The legislature will again look bills that would help protect seniors and the disabled from getting taxed out of their homes.
Senator Jane Cunningham of St. Louis County is proposing legislation that would prevent assessed tax valuation on homes from being increased until it gets sold. The bill also contains certain exemptions for those over 55. The Department of Education is watching the bill … which was also filed last year … since schools depend on tax revenue to operate.
Legislative analyst Mark Van Zandt says tax legislation is always a balance.
“From a policy point of view, tax legislation is always a balance … schools could not be dependent just from payments from those who directly benefit from them; from a larger view, everyone benefits from public schools,” he says. “The question is what should be the level of that contribution?”
Van Zandt points to laws already on the books, such as the circuit breaker statute, but says “many folks in their later years just don’t have the financial resources to continue to pay a sustained amount in terms of property taxes so the legislature has to again find that balance.”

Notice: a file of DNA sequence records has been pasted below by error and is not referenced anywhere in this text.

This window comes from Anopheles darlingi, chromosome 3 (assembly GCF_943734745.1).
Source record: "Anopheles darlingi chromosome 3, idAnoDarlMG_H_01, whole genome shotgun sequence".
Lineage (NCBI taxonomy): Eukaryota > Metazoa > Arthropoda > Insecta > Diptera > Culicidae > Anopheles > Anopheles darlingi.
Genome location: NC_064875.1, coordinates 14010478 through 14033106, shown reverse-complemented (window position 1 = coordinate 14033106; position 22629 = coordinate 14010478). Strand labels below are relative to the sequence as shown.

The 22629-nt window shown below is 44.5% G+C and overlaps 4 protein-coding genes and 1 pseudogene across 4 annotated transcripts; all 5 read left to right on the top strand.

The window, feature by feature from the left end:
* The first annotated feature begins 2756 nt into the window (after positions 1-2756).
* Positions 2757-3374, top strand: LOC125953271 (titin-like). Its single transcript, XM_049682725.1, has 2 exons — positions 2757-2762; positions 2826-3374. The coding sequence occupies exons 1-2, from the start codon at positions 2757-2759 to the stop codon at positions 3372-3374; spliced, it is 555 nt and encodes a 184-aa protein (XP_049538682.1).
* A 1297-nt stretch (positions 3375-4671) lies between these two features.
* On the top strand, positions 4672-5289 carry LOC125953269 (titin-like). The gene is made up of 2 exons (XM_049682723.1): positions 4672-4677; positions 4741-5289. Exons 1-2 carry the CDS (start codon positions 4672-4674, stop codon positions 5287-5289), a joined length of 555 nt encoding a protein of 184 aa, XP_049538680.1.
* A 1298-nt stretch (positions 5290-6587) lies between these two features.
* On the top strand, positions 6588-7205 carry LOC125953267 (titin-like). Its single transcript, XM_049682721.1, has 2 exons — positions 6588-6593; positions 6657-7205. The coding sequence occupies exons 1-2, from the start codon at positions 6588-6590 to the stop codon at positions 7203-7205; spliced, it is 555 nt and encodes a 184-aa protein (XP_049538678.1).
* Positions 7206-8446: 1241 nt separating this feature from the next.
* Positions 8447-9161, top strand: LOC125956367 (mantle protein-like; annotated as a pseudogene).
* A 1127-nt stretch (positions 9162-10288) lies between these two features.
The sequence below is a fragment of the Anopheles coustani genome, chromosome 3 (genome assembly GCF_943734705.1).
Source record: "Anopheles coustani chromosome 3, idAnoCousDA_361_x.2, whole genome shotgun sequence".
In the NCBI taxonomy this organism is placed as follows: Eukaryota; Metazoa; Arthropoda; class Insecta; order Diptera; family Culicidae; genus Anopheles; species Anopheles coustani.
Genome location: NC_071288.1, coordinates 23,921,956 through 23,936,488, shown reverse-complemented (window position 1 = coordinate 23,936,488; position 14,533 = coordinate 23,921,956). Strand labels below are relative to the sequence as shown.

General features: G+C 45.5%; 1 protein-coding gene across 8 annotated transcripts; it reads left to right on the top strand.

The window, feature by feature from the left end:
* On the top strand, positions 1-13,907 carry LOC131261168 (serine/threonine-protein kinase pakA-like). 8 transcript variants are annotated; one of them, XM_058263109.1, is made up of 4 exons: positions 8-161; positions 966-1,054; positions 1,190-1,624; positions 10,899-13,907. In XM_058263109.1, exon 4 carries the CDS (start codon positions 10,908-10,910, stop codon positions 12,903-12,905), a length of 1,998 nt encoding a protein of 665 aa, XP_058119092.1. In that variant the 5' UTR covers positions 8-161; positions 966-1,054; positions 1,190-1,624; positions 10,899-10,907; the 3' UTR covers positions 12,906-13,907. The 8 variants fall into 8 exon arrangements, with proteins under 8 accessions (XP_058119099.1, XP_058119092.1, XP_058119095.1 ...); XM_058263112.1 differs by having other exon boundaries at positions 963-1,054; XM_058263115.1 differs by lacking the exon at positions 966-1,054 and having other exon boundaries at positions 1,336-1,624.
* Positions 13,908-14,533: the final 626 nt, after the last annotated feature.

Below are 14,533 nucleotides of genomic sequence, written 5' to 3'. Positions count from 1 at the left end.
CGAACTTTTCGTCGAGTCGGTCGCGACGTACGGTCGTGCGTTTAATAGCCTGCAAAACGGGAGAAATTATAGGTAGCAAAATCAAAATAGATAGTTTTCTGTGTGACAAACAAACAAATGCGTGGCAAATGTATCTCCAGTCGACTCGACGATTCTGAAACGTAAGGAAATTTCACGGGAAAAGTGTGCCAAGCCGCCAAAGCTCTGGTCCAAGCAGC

The legislature convenes for regular session Jan. 6.
The bill filed, SB 671, limits increases in assessed value of residential real property, not subject to transfers of ownership, during reassessment years to the lesser of the percentage increase in the consumer price index for the Midwest Region or 2 percent. Residential real property will only be subject to reassessment upon a transfer of ownership. Certain transfers between family members and transfers made by people age fifty-five and older would not trigger reassessment.
Cunningham’s bill also says taxpayers may dispute assessed values by hiring appraisers who meet certain accreditation requirements. Appraisals provided by such appraisers will form the basis for determining assessed value. This act subjects all school districts in the state to the property tax rate roll-back requirements created by the enactment of Senate Bill 711 (2008). Her bill is identical to Senate Bill 501, which was filed last year.